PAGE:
Reminder From NY Appellate Court: In Real Estate, Rely Only on the Written Contract

A New York Appellate Court, in a recent decision, reminds us that in a real estate transaction, the parties should rely only on the written contract. The case is Friedman v. Kagan, 2008 Slip Op. 07624 (2d Dep’t).

The plaintiffs commenced the lawsuit because, having purchased a single family residence, they claimed the defendant/sellers dissuaded them from having the basement professionally inspected for mold. The house was contaminated with “toxic” mold. But, the written contract included a disclaimer that the purchasers were not relying on oral representations and the house was being sold “as is.”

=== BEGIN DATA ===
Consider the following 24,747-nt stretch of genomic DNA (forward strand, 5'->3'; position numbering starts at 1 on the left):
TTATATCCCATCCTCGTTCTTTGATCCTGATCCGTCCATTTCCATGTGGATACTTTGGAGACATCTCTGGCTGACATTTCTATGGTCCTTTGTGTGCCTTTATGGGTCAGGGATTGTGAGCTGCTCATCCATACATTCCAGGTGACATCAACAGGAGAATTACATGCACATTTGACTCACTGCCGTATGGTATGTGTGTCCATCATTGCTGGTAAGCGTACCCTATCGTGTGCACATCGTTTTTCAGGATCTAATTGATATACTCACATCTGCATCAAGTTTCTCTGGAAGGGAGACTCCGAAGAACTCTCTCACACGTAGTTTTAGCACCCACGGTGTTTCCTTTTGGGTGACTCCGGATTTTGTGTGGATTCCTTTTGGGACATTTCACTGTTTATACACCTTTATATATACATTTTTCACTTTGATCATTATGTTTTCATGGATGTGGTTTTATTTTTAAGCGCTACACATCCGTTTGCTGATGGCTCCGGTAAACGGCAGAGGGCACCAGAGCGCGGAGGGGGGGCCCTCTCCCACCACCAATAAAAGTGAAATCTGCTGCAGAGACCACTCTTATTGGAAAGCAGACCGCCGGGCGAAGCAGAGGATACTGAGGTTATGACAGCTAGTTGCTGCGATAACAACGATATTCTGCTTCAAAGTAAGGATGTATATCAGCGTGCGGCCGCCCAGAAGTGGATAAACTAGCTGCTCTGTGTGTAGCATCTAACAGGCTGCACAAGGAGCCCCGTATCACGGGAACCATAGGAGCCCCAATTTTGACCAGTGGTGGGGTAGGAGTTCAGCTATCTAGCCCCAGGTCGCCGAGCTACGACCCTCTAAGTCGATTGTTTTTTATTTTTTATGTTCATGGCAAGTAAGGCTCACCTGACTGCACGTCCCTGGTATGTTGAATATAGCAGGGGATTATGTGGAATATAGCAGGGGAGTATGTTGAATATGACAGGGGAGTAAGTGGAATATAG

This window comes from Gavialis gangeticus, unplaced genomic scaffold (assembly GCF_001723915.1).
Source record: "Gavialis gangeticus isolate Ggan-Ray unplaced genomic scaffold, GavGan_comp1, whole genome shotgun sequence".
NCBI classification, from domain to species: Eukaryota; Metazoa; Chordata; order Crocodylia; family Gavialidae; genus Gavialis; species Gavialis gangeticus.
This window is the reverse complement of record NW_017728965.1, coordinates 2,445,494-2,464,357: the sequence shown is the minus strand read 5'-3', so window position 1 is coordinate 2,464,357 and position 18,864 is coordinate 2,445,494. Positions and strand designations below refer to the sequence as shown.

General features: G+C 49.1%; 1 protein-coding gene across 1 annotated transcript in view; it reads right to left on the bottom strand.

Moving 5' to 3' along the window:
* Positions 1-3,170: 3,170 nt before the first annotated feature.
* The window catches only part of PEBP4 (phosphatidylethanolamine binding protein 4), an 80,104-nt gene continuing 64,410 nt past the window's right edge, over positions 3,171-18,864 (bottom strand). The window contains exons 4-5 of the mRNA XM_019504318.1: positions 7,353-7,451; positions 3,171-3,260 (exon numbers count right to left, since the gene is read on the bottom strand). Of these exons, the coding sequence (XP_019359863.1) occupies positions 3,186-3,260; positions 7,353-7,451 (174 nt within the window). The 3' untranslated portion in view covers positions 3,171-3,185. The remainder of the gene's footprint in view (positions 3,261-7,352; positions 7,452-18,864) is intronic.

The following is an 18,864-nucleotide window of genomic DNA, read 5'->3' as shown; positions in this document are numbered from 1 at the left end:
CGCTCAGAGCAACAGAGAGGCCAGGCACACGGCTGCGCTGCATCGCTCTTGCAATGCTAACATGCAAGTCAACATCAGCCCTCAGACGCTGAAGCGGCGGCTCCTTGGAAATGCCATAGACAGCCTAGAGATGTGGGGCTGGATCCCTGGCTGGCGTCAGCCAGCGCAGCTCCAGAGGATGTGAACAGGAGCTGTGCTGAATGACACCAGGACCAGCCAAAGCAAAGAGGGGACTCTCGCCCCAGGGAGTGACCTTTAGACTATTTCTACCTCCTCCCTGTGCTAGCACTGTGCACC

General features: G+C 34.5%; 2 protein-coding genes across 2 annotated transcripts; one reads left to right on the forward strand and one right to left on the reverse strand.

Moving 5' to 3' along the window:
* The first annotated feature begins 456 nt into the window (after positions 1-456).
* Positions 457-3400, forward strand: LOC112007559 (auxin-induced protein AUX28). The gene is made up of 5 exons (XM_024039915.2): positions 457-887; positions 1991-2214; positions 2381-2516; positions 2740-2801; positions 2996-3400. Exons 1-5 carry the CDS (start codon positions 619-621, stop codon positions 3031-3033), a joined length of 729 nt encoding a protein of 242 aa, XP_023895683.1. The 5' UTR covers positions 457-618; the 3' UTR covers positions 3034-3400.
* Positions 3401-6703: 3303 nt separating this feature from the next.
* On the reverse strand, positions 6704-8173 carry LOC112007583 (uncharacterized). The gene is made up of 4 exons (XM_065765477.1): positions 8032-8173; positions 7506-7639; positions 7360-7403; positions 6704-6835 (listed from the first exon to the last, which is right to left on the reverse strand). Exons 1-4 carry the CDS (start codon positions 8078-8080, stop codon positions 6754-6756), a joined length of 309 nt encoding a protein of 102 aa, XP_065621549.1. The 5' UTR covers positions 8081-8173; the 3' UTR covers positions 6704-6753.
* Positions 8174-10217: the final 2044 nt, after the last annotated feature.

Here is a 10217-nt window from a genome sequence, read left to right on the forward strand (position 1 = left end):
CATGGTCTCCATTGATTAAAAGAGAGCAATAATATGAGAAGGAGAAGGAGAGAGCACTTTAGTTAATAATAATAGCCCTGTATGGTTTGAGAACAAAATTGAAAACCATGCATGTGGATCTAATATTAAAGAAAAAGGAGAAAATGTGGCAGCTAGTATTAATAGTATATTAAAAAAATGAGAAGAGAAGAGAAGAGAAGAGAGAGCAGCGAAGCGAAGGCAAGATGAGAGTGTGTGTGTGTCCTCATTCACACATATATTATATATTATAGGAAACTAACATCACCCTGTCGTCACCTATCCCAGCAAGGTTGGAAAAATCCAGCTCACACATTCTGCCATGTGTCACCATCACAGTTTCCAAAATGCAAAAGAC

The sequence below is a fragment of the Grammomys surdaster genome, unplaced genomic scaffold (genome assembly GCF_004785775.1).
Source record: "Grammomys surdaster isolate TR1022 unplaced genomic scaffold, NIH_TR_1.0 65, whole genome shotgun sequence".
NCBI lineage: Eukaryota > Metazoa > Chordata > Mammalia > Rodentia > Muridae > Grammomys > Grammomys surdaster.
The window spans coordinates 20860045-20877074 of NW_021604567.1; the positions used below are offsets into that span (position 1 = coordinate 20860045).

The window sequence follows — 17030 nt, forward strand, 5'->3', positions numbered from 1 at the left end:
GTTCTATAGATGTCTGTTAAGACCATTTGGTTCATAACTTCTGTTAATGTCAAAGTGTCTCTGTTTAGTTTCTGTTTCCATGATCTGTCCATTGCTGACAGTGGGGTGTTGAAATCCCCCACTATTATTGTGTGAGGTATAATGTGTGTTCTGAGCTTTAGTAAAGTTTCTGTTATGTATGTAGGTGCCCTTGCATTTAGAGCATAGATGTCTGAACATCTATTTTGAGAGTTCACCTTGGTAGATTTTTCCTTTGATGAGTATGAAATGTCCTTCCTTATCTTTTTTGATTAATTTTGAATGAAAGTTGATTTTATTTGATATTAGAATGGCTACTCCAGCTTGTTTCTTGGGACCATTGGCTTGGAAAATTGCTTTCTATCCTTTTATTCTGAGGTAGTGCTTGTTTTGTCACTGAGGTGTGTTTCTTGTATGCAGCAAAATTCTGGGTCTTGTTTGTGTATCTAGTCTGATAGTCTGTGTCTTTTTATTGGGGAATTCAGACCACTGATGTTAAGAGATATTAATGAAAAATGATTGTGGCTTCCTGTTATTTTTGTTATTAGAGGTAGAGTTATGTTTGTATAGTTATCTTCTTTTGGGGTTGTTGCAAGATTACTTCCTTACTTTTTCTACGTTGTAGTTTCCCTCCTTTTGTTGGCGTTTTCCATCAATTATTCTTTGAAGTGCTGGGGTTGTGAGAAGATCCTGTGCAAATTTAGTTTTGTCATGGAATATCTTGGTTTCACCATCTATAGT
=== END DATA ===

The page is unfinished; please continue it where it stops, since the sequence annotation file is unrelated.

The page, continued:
The trial court granted summary judgment to the defendants and the appellate court affirmed. For our non-lawyer readers, that means decision for the defendants without a trial because there are no facts at issue. The facts not at issue are that the written contract disclaimed any reliance of oral representations.

 

The plaintiffs tried an alternative theory that the mold was fraudulently concealed but that went no where either.

 

We shouldn’t need the reminders but, being human, repetition is helpful: a real estate contract has to be in writing. A disclaimer, similar to that found in this case, tends to be the norm. Thus, the parties should not rely on oral representation, they should “get it in writing.”

 

Image: Slime Mold from Wikipedia Commons